Numbness in hands occurs when there is a loss of feeling in the hands. Accompanying symptoms include sharp pain, tingling/burning sensation, and weakness. Numbness in hand usually occurs due to continuous pressure on the nerve or blood vessel in the arm, wrist or fingers. It is often related to carpal tunnel syndrome, which involves pressure on the median nerve passing in the area of the carpal tunnel. It may also be associated with diabetes, stroke, multiple sclerosis, or poor circulation.
What Causes Numbness in Hands?
Before treating numbness in hands, you need to know what caused your symptoms. There’re many possible causes that lead to numb hands, which are more common than others.
1. Common Causes
- Nerve entrapment. Numbness in hands may be due to radial nerve palsy, carpal tunnel syndrome, peroneal nerve palsy, and ulnar nerve palsy.
- Diabetes. This is one of the most common causes of numbness due to nerve damage (peripheral neuropathy). Symptoms like tingling often develop initially in the feet, then the legs, and finally, the arms and hands.
- Injury. Trauma may cause compression, crushing or damaging of nerves, resulting in numbness or pain. Examples include bone fracture or dislocation of a joint, leading to nerve compression.
- Infections. Viral infections such as shingles (varicella-zoster), Epstein-Barr, cytomegalovirus, herpes simplex, HIV/AIDS, and Lyme disease may cause nerve damage.
- Vitamin deficiencies. Nutritional deficiencies may affect nerve function. For example, vitamin B12 deficiency can lead to pernicious anemia, which causes peripheral neuropathy.
- Alcoholism. Alcoholic neuropathy is associated nerve damage while alcoholism leads to vitamin deficiencies that can cause peripheral neuropathy.
2. Other Possible Causes
- Toxins. Heavy metals such as arsenic, mercury,lead, and thallium as well as other environmental chemicals and some medications may affect nerve function.
- Systemic diseases. Diseases that may lead to numbness in hands include liver disease, kidney disorders, vascular conditions, blood diseases, connective tissue disorders, and amyloidosis. Other conditions such as hormonal imbalances, chronic inflammation, benign tumors and cancers may also be involved.
- Autoimmune diseases. Guillain-Barre syndrome, rheumatoid arthritis, lupus and other autoimmune diseases may destroy nerves.
- Inherited disorders. These include a group of genetic disorders such as Charcot-Marie-Tooth disease that may cause numbness.
- Idiopathic. In some cases, the cause of numbness is unknown (idiopathic).
What to Do If the Numbness in Hands Is Mild
In most cases, numbness in hand is mild and discomfort may be relieved by simple home remedies. Try these therapies at home:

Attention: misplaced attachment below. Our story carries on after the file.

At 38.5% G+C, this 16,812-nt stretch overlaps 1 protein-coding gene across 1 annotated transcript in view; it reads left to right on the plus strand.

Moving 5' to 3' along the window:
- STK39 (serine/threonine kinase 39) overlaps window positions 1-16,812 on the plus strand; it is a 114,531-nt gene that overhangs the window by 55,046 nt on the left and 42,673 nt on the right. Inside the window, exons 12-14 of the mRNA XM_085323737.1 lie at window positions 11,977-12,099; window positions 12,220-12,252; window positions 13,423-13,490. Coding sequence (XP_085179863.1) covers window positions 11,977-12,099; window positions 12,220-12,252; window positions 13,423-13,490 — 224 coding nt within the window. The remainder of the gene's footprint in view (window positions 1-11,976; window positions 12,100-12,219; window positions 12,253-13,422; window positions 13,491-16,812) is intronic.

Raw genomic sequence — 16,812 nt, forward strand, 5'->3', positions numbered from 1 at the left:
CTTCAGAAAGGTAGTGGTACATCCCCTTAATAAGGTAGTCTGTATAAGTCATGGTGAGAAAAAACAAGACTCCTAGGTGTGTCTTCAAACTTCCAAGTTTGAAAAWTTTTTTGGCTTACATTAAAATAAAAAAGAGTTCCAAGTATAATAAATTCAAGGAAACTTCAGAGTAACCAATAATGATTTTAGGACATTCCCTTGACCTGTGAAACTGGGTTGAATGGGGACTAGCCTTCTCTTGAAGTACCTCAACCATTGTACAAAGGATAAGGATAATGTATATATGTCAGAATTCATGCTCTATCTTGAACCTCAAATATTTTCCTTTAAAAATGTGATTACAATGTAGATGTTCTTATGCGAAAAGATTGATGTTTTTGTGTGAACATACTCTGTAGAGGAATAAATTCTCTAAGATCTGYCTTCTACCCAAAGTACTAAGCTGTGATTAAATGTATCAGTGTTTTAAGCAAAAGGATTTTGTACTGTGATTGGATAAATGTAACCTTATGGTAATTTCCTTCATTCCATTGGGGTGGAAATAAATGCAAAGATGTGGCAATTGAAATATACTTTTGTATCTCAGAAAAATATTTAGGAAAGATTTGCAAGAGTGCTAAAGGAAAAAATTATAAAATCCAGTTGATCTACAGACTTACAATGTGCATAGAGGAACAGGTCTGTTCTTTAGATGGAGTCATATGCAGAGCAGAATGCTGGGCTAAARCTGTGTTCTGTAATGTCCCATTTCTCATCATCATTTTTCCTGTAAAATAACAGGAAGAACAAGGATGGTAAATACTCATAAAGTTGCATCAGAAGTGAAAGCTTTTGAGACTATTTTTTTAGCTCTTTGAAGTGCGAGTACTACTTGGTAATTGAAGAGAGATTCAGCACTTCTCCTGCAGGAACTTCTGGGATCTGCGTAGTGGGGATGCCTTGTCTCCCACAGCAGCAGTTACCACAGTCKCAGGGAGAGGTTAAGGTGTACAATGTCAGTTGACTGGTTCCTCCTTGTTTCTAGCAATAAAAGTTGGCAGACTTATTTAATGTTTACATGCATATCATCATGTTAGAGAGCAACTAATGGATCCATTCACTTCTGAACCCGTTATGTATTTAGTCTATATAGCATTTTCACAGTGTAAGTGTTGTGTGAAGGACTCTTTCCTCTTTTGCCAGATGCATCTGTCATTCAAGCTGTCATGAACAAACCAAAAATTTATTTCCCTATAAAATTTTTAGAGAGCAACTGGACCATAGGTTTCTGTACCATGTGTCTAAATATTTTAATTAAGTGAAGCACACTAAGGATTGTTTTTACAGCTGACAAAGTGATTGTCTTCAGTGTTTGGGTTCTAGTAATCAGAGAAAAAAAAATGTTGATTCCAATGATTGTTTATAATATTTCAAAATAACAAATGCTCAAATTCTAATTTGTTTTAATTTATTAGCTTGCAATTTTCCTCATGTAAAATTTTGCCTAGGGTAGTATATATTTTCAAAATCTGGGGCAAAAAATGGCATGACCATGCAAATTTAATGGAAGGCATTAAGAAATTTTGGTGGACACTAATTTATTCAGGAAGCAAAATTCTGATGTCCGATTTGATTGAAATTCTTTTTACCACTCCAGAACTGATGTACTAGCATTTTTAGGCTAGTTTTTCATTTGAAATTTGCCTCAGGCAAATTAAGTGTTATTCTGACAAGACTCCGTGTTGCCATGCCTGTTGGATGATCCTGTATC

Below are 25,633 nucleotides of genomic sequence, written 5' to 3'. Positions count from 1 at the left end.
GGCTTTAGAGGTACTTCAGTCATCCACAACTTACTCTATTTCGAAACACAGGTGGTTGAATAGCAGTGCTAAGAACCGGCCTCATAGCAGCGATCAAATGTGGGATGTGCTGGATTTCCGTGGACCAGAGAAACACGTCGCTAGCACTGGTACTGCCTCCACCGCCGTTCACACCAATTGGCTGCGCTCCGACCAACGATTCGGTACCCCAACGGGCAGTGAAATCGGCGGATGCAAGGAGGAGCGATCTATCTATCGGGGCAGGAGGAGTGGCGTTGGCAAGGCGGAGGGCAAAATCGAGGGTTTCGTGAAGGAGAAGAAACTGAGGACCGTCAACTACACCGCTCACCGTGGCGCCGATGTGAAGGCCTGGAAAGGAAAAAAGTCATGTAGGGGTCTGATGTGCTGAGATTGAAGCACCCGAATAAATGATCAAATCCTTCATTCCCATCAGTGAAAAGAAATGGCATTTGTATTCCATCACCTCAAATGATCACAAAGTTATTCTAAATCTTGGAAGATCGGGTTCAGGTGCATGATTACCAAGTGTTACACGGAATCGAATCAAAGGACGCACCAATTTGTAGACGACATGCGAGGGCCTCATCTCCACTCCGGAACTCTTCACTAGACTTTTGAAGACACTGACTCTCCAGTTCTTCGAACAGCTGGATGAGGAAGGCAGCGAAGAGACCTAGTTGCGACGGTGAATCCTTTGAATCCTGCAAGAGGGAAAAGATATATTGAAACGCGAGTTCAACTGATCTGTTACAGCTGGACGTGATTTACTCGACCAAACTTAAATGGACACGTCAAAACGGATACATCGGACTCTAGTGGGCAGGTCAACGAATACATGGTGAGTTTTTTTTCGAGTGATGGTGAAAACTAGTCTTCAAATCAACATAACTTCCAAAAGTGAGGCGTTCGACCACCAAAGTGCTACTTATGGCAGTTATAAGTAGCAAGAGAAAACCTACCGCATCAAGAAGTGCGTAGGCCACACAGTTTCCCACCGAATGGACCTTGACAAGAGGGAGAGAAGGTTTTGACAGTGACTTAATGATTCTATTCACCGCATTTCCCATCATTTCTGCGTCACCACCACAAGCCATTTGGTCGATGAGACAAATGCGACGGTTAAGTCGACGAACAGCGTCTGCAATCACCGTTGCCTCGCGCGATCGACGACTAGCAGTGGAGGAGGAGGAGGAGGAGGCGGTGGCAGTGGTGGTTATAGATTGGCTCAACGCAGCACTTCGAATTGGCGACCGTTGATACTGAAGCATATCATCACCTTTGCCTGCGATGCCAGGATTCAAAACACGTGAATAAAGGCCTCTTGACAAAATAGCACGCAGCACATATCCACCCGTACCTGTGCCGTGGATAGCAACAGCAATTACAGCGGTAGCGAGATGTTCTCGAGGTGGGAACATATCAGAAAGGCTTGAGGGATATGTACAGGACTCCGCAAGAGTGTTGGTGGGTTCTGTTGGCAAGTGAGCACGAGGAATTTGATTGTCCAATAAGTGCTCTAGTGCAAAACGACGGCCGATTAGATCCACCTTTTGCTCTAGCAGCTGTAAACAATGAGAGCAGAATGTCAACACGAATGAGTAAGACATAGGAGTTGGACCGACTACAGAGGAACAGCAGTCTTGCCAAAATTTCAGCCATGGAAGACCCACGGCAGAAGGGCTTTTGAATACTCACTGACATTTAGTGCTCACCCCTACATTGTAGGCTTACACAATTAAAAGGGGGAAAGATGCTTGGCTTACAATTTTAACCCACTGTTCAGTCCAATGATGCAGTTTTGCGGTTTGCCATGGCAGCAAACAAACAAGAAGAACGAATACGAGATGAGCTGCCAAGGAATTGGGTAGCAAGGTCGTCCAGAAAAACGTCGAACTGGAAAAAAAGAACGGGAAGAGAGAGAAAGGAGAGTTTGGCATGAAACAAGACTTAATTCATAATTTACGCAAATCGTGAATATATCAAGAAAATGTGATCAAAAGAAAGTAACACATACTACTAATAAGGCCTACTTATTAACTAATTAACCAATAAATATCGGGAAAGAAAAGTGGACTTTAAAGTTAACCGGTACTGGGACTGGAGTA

1. Stretch and Massage
Stretch and massage your hands to improve blood flow to the affected area and to relieve compression of the nerve. This works well if you do these as soon as you begin to feel numbness in hands. It also helps if you get up and move around.
Here are some great hand exercises to improve flexibility and strength: Hand Exercises
2. Apply a Compress
Applying a warm compress may improve blood supply to a numb hand. If the numbness gets worse, remove the warm pack and apply a cold compress to reduce the swelling. Apply ice to the wrist or hand twice a day and exercise the joint by doing stretches and curls.
3. Take Needed Vitamins
Taking over-the-counter vitamin supplements such as vitamin E and B vitamins can improve vitamin deficiencies. Eat plenty of leafy green vegetables, fish, nuts and seeds in your diet.
4. Other Helpful Tips
- Loosen tight clothing or shoes.
- Shake your wrists if you have been working with your hands for a long time.
- Avoid lifting heavy weights and doing repetitive movements involving your hands. Take regular breaks, avoid poor posture, and consider doing Pilates or yoga.
- If you have diabetes, control blood sugar levels with proper diet, medications and regular check-ups.
- Avoid taking excess alcohol.
- Consult your doctor about medications that may cause numbness in hands. However, do not stop taking or change your medicines without talking with your doctor first.
- Protect your hand because numbness can decrease feeling in the hand, which can put you at risk for accidents and injury such as bumps, cuts, bruises, or burns.
What to Do If the Numbness in Hands Persists or Spreads
It is important to know exactly what is causing numbness in your hands. If your symptoms persist or affect other parts of your body, seek medical help. Proper treatment depends on the underlying cause.
Get medical help immediately or call 911 if your numbness in hand begins abruptly, especially if it is accompanied by paralysis, weakness, confusion, dizziness, difficulty talking, or acute, severe headache. These may be symptoms of a serious condition, such as a stroke.
Make an appointment with your doctor if your numbness:
- Begins gradually and worsens or persists
- Affects both sides of your body
- Spreads to other parts of your body
- Comes and goes
- Affects only a finger or part of your hand
- Occurs when performing certain activities, especially repetitive motions